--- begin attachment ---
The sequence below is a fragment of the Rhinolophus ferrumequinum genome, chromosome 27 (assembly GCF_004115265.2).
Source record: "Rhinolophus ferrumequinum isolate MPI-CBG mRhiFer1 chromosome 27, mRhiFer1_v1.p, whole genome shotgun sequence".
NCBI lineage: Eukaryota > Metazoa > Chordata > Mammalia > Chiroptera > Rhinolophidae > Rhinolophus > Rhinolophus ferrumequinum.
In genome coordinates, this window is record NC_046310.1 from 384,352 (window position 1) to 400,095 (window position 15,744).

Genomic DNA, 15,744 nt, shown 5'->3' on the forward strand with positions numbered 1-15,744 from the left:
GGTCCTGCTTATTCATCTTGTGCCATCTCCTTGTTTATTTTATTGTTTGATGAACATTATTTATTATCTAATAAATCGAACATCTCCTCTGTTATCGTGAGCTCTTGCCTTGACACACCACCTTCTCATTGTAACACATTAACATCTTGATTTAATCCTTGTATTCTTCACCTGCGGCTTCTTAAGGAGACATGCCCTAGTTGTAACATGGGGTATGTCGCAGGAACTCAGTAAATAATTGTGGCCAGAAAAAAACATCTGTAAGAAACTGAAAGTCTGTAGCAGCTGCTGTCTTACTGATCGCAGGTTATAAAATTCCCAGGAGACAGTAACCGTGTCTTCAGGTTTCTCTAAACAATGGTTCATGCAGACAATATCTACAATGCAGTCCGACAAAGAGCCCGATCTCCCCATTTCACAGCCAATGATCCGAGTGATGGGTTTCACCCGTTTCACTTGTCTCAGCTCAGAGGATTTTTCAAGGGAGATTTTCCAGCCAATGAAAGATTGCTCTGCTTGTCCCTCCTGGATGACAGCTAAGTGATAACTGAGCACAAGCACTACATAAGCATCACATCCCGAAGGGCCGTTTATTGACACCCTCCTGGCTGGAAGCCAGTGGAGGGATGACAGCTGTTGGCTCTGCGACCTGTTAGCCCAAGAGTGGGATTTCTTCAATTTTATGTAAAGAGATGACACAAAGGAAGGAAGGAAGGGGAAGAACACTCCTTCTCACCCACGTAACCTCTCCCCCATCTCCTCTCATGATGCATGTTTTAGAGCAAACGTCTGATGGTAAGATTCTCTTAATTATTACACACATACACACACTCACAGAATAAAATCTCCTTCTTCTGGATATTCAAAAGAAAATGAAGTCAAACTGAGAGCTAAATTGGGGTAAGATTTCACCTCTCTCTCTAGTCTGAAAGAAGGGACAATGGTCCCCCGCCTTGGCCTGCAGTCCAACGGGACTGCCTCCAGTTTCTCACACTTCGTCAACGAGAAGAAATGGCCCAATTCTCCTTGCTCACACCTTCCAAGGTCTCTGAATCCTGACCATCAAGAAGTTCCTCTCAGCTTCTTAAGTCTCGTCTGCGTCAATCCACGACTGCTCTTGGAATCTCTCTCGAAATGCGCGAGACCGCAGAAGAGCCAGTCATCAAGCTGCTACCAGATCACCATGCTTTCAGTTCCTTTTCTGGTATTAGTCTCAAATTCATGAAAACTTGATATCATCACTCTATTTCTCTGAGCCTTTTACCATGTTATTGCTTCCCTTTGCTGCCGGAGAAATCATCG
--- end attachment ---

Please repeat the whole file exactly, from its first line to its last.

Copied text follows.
The sequence below is a fragment of the Rhinolophus ferrumequinum genome, chromosome 27 (assembly GCF_004115265.2).
Source record: "Rhinolophus ferrumequinum isolate MPI-CBG mRhiFer1 chromosome 27, mRhiFer1_v1.p, whole genome shotgun sequence".
NCBI lineage: Eukaryota > Metazoa > Chordata > Mammalia > Chiroptera > Rhinolophidae > Rhinolophus > Rhinolophus ferrumequinum.
In genome coordinates, this window is record NC_046310.1 from 384,352 (window position 1) to 400,095 (window position 15,744).

Genomic DNA, 15,744 nt, shown 5'->3' on the forward strand with positions numbered 1-15,744 from the left:
GGTCCTGCTTATTCATCTTGTGCCATCTCCTTGTTTATTTTATTGTTTGATGAACATTATTTATTATCTAATAAATCGAACATCTCCTCTGTTATCGTGAGCTCTTGCCTTGACACACCACCTTCTCATTGTAACACATTAACATCTTGATTTAATCCTTGTATTCTTCACCTGCGGCTTCTTAAGGAGACATGCCCTAGTTGTAACATGGGGTATGTCGCAGGAACTCAGTAAATAATTGTGGCCAGAAAAAAACATCTGTAAGAAACTGAAAGTCTGTAGCAGCTGCTGTCTTACTGATCGCAGGTTATAAAATTCCCAGGAGACAGTAACCGTGTCTTCAGGTTTCTCTAAACAATGGTTCATGCAGACAATATCTACAATGCAGTCCGACAAAGAGCCCGATCTCCCCATTTCACAGCCAATGATCCGAGTGATGGGTTTCACCCGTTTCACTTGTCTCAGCTCAGAGGATTTTTCAAGGGAGATTTTCCAGCCAATGAAAGATTGCTCTGCTTGTCCCTCCTGGATGACAGCTAAGTGATAACTGAGCACAAGCACTACATAAGCATCACATCCCGAAGGGCCGTTTATTGACACCCTCCTGGCTGGAAGCCAGTGGAGGGATGACAGCTGTTGGCTCTGCGACCTGTTAGCCCAAGAGTGGGATTTCTTCAATTTTATGTAAAGAGATGACACAAAGGAAGGAAGGAAGGGGAAGAACACTCCTTCTCACCCACGTAACCTCTCCCCCATCTCCTCTCATGATGCATGTTTTAGAGCAAACGTCTGATGGTAAGATTCTCTTAATTATTACACACATACACACACTCACAGAATAAAATCTCCTTCTTCTGGATATTCAAAAGAAAATGAAGTCAAACTGAGAGCTAAATTGGGGTAAGATTTCACCTCTCTCTCTAGTCTGAAAGAAGGGACAATGGTCCCCCGCCTTGGCCTGCAGTCCAACGGGACTGCCTCCAGTTTCTCACACTTCGTCAACGAGAAGAAATGGCCCAATTCTCCTTGCTCACACCTTCCAAGGTCTCTGAATCCTGACCATCAAGAAGTTCCTCTCAGCTTCTTAAGTCTCGTCTGCGTCAATCCACGACTGCTCTTGGAATCTCTCTCGAAATGCGCGAGACCGCAGAAGAGCCAGTCATCAAGCTGCTACCAGATCACCATGCTTTCAGTTCCTTTTCTGGTATTAGTCTCAAATTCATGAAAACTTGATATCATCACTCTATTTCTCTGAGCCTTTTACCATGTTATTGCTTCCCTTTGCTGCCGGAGAAATCATCG